Telecommunications Research Laboratory Offers “Hands On” Experience for Students

PHOTO: Ribbon cutting ceremonyMIDDLETOWN, N.Y. – SUNY Orange officially opened its new Frontier TechLab, a state-of-the-art laboratory at the heart of the College’s new telecommunication’s degree program, with a ribbon cutting ceremony on the College’s Middletown campus Wednesday morning (Sept. 12).

SUNY Orange President Dr. William Richards and Maggie Wilderotter, Chairman and CEO of Citizens Communications Company (NYSE: CZN), the parent company of Frontier, hosted the event, which also featured brief remarks from Senator John Bonacic, Orange County Executive Ed Diana and Joan Wolfe, Chair of the College’s Board of Trustees.

The Frontier TechLab, SUNY Orange’s new on-campus telecommunications research laboratory, was made possible through the generosity of Frontier Communications and 11 of its vendors. Among the vendors who contributed equipment and supplies to the lab, in addition to Frontier, were ADC, Adtran, Alcatel-Lucent, Anixter, Calix, Cisco, Dowd Battery Co, Inc., JDSU, Juniper Networks, Nortel and Symmetricom.

The 1,400-square-foot lab, located on the third floor of the College’s Bio-Tech Building, will greatly enhance the curriculum of SUNY Orange’s new associate’s degree program in telecommunications, broaden students’ academic transfer options, and place students and graduates in position for internship and employment opportunities with Frontier.

The lab features an array of the latest telecommunications equipment, all linked directly to 20 computer workstations where students will be able to convert classroom discussions and theory into real-world projects and experience. The room also features an area where students can meet in small groups for lectures or class discussions. The College began offering classes in the telecommunications program this fall, culminating 18 months of work by SUNY Orange and Frontier employees.

“The Frontier TechLab is a state-of-the-art telecommunications research laboratory where our students will study and train on the latest equipment available in the telecommunications field,” Richards says. “Few colleges at any level are fortunate enough to have a laboratory of this caliber on campus. The Frontier TechLab adds instant credibility to our new telecommunications degree program. We are tremendously grateful to Frontier and its vendors for collaborating with us on this project and turning the lab into a reality.”

“The TechLab is a tangible reminder of Frontier’s strong partnership with SUNY Orange and a place where technical skills are taught through actual experience,” Wilderotter says. “It’s a good investment for everyone – the community, the college, the students and Frontier. Communications is a technology that will never become obsolete.”

“We’ve been given a great opportunity due to Frontier’s willingness to be part of this project,” adds Fern Steane, chair of SUNY Orange’s Applied Technology department, which oversees the telecommunications program. “Without a lab like this, you can’t have an adequate telecommunications program at the two-year level when technicians today are expected to have ‘hands on’ experience. You can’t talk and work from a book when you are out in the field.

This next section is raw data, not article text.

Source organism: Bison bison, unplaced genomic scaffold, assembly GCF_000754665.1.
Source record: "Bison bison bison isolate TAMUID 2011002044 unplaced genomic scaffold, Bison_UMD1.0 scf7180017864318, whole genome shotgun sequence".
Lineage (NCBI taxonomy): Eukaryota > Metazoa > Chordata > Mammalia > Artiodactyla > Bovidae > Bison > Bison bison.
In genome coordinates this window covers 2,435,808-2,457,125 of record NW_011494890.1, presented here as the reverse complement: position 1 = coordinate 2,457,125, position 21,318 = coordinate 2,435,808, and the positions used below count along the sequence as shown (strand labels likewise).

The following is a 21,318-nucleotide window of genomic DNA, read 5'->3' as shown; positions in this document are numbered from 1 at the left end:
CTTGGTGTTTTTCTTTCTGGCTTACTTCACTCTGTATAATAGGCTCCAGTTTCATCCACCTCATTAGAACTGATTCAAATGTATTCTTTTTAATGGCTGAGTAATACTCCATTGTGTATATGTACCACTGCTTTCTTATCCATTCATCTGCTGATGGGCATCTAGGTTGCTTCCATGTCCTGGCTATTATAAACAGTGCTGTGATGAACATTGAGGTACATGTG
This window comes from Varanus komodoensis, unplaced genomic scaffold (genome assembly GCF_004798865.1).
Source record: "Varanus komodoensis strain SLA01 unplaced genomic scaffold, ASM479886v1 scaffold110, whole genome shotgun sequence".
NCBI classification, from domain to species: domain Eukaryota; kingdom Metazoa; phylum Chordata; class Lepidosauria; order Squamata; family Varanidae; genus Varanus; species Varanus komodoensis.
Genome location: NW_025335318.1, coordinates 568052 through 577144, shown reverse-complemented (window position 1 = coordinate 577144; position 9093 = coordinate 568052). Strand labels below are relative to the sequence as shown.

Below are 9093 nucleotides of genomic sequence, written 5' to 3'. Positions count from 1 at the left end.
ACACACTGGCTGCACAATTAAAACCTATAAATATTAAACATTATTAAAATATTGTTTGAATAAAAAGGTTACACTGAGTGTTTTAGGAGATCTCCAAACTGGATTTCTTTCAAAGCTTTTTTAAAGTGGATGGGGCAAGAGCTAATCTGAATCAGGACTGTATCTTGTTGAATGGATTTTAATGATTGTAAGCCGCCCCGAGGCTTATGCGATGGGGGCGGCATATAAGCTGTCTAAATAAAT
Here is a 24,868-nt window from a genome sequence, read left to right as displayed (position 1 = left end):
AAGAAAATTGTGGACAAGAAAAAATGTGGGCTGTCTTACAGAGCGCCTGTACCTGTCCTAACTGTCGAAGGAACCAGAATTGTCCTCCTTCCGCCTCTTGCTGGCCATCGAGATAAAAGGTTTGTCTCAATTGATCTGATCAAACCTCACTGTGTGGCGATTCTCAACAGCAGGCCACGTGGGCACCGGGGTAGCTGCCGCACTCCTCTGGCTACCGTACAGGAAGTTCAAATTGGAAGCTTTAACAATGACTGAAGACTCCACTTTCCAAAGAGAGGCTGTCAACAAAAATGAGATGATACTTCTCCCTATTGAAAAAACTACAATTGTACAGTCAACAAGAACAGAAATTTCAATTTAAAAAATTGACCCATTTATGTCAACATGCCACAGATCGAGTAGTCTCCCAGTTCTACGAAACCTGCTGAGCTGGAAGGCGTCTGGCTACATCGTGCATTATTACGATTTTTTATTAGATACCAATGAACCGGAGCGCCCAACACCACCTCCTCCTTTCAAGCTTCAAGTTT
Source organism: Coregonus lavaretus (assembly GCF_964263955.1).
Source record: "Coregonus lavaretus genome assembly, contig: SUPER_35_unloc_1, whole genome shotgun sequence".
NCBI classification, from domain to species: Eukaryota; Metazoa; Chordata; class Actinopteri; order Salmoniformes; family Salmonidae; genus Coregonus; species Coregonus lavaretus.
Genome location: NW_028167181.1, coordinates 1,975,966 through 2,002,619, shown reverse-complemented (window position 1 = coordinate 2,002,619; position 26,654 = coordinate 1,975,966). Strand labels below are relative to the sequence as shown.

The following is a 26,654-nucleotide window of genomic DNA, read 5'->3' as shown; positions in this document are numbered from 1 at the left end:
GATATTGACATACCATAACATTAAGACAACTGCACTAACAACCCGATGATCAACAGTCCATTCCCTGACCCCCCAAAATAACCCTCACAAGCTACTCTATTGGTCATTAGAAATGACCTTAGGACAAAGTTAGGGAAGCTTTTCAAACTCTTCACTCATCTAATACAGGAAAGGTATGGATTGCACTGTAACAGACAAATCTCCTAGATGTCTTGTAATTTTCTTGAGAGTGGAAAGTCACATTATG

“What we’ve created is an academic program that also includes an internship component with Frontier,” Steane added. “We will be able to give our students ‘hands on’ training in the lab, and they’ll be able to supplement that ‘in the field’ during their internship course.”

Thanks to input from Frontier engineers Sue McDermott and Janet O’Connor, the lab will allow students to replicate every aspect of Frontier’s daily operation, and will serve as a fertile training ground not only for SUNY Orange students, but current and future Frontier employees in the region.

The telecommunications degree program will prepare students to succeed in a variety of technical fields such as telecommunications, health care, utilities, manufacturing and other electronic occupations. Students will learn the basics of direct current (DC) and alternating current (AC) circuits; build and test digital electronic, analog electronic and telecommunications circuits; and prepare a wireless communications project en route to their degree.

PHOTO: Maggie Wilderotter speaks with John BonacicBetween their degree, work in the new lab and internship opportunities, students will have a well-rounded skill set that will allow them to immediately seek employment upon graduation or pursue a bachelor’s degree in telecommunications or a related technology field.

“What is unique about our telecommunications degree is that it is designed not only to prepare a student to enter the workforce after graduation, but also provides the opportunity for a student to transfer to a bachelor’s program in telecommunications or electrical engineering technology,” says Dr. Melody Festa, former associate vice president for business, math, science and technology at SUNY Orange. “The last two years of upper level courses are essentially theory and design. We think our program will assure that our graduates are leading candidates to be accepted into bachelor’s programs because they will have the huge advantage of having worked in this new laboratory.”

As the College and Frontier moved forward with work on the lab, SUNY Orange and Rochester Institute of Technology finalized an articulation agreement that facilitates smooth transfer to the RIT telecommunications bachelor’s degree program for SUNY Orange students. Students in the College’s applied technology department have also transferred successfully to New York Institute of Technology, Fairleigh Dickinson, SUNY Utica, SUNY Farmingdale and others

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Mike Albright
Communications Officer
115 South Street
Middletown, NY 10940